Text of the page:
Chatham County Commission Chair Al Scott and Savannah Mayor Edna Jackson are urging citizens to vote YES on the two (2) SPLOST questions that appear on the November 5 Special Election Ballot. Scott is also President of the Savannah Branch of the NAACP. Approval of the Special Purpose Local Option Sales Tax (SPLOST) is being opposed by the local Tea Party that has launched an aggressive campaign featuring a barrage of street signs that say vote NO.
On November 5, voters will decide whether to continue the 1-percent sales tax to fund infrastructure improvements and other special projects as an alternative to increases in property taxes.
Early this month, Scott and Jackson released a letter to the Citizens of Savannah and Chatham County recalling the accomplishments in the 27 years since the first SPLOST was approved. In the letter, they mentioned improved drainage, paved streets, new fire stations and police precincts, and dramatically improved housing. They said that these changes are living proof of why we need to continue SPLOST.
The letter continues: “Pennies become dollars, and dollars become parks, roads, jobs, a new arena… in short, pennies enhance the quality of life in our community more than any other single source. It is important to remember that 38% of these benefits are paid for by visitors from outside Chatham County.”
Mayor Jackson and Chairman Scott continued to promote the Special Purpose Local Option Sales Tax on Sunday during the NAACP Mass Meeting at St. John Baptist Church.
“Here is a program where you can have people doing the things they want to see happen, and it doesn’t just put the burden on the residents paying the home taxes, but it makes all of us pay just a little,” Jackson said. The Mayor told those in attendance that SPLOST funds have allowed the City to construct fire stations, police stations and build other infrastructure. “Look at Ellis Square downtown,” she said. “Look at some of the other things that have been done. … Look at the parks we have in this community and the areas where we have been able to rebuild.”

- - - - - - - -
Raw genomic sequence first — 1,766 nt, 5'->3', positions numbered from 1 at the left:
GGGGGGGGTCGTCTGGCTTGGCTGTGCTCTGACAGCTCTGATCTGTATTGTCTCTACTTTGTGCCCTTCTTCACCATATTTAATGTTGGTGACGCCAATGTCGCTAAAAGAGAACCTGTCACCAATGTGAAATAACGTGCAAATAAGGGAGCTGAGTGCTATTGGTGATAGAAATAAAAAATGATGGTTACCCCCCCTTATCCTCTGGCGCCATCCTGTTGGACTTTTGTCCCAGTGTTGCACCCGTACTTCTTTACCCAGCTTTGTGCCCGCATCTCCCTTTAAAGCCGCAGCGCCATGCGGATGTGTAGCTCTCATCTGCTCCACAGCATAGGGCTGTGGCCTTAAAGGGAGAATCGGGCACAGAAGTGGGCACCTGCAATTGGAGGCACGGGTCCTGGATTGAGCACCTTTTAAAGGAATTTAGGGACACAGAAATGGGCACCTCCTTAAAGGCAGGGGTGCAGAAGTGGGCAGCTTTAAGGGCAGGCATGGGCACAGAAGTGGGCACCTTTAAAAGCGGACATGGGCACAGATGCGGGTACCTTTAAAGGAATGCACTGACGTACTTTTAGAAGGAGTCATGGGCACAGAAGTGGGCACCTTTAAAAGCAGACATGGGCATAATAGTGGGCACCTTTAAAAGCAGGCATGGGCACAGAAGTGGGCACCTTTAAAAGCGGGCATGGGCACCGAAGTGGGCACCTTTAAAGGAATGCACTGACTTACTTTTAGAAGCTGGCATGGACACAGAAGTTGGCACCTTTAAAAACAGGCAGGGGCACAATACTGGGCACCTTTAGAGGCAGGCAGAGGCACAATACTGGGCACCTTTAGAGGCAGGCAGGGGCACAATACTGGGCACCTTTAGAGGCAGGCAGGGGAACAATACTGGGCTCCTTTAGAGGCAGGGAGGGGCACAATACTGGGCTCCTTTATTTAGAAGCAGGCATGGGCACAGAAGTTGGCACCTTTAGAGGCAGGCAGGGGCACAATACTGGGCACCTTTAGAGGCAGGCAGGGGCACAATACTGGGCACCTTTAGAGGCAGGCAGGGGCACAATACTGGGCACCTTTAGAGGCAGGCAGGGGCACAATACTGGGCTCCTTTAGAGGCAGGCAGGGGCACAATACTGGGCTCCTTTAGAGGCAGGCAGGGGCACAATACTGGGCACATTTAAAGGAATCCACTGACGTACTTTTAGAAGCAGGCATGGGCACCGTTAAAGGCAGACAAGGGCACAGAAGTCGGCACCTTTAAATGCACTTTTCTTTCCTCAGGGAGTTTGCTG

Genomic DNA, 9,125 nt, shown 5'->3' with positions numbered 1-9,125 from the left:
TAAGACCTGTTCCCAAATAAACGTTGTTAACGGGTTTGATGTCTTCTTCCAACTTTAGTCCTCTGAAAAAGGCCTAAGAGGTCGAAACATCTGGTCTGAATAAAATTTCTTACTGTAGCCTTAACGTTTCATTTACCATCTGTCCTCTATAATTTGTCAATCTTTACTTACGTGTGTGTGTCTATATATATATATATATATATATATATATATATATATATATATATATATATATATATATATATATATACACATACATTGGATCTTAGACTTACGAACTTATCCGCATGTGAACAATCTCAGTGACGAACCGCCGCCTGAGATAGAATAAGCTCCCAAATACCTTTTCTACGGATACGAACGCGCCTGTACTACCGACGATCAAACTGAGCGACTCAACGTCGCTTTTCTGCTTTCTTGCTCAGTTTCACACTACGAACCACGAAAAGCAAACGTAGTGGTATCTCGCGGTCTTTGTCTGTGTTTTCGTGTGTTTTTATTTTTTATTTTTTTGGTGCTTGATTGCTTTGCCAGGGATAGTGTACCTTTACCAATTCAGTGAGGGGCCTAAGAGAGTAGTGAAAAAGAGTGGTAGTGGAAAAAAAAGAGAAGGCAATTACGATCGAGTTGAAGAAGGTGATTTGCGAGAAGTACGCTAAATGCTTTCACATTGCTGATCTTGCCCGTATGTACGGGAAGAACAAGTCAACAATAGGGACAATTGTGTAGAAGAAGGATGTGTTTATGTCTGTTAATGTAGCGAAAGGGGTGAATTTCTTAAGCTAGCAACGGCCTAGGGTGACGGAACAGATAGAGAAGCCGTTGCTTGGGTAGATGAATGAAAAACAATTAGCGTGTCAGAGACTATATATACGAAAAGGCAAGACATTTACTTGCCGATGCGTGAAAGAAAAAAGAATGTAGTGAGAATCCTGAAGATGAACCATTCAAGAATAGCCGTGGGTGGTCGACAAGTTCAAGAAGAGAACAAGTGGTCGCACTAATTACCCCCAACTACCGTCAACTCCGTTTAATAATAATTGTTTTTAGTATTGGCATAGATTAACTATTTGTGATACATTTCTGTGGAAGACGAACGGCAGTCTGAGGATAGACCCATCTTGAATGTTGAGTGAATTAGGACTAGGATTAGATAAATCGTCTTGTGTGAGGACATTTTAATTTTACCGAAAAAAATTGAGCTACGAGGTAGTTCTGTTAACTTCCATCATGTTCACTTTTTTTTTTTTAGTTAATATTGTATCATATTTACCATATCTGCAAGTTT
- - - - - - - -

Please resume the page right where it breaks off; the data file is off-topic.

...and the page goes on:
Jackson also said that the SPLOST revenue should help the police department. “Public safety and making sure that our police force has the necessary equipment to keep us safe in this community — that is also a part, and that is why I’m very adamant that we need to continue this 1-cent, because if it ever goes away, it will be hard to get back again.”
Scott said the tax is important because it provides funding for capital projects without incurring debt. He noted that SPLOST was enacted in 1985 when he served as a Georgia State Senator. He explained that SPLOST is far better than increased property taxes to pay for these projects. “If you don’t pay your property taxes, your house will be sold on the courthouse steps. There is no tax that is more of a burden on those who own their own homes than a property tax. The penny doesn’t even come close,” he said.
SPLOST is not a new tax. If the voters approve continuation of SPLOST the funds will finance certain capital projects within Chatham County including storm-water and drainage; road, street, bridge, and transportation; water and sewer infrastructure; administrative, cultural, judicial, industrial and recreational facilities and improvements; park facilities and improvements; green space; public works and public safety equipment and facilities.
Even though 38% of the sales tax is paid for by visitors to our community, all of the proceeds directly benefit the citizens of Chatham County by funding critical local projects without increasing property taxes.
In Savannah, SPLOST has paved hundreds of miles of roads and sidewalks, provided new public safety resources, added new neighborhood parks, and created exciting projects that have led to millions of dollars in private investment, such as the redevelopment of Ellis Square and the Savannah Gardens and Sustainable Fellwood. Almost half of the City of Savannah’s SPLOST funds have been spent on drainage, which has dramatically improved living conditions in all areas of Savannah.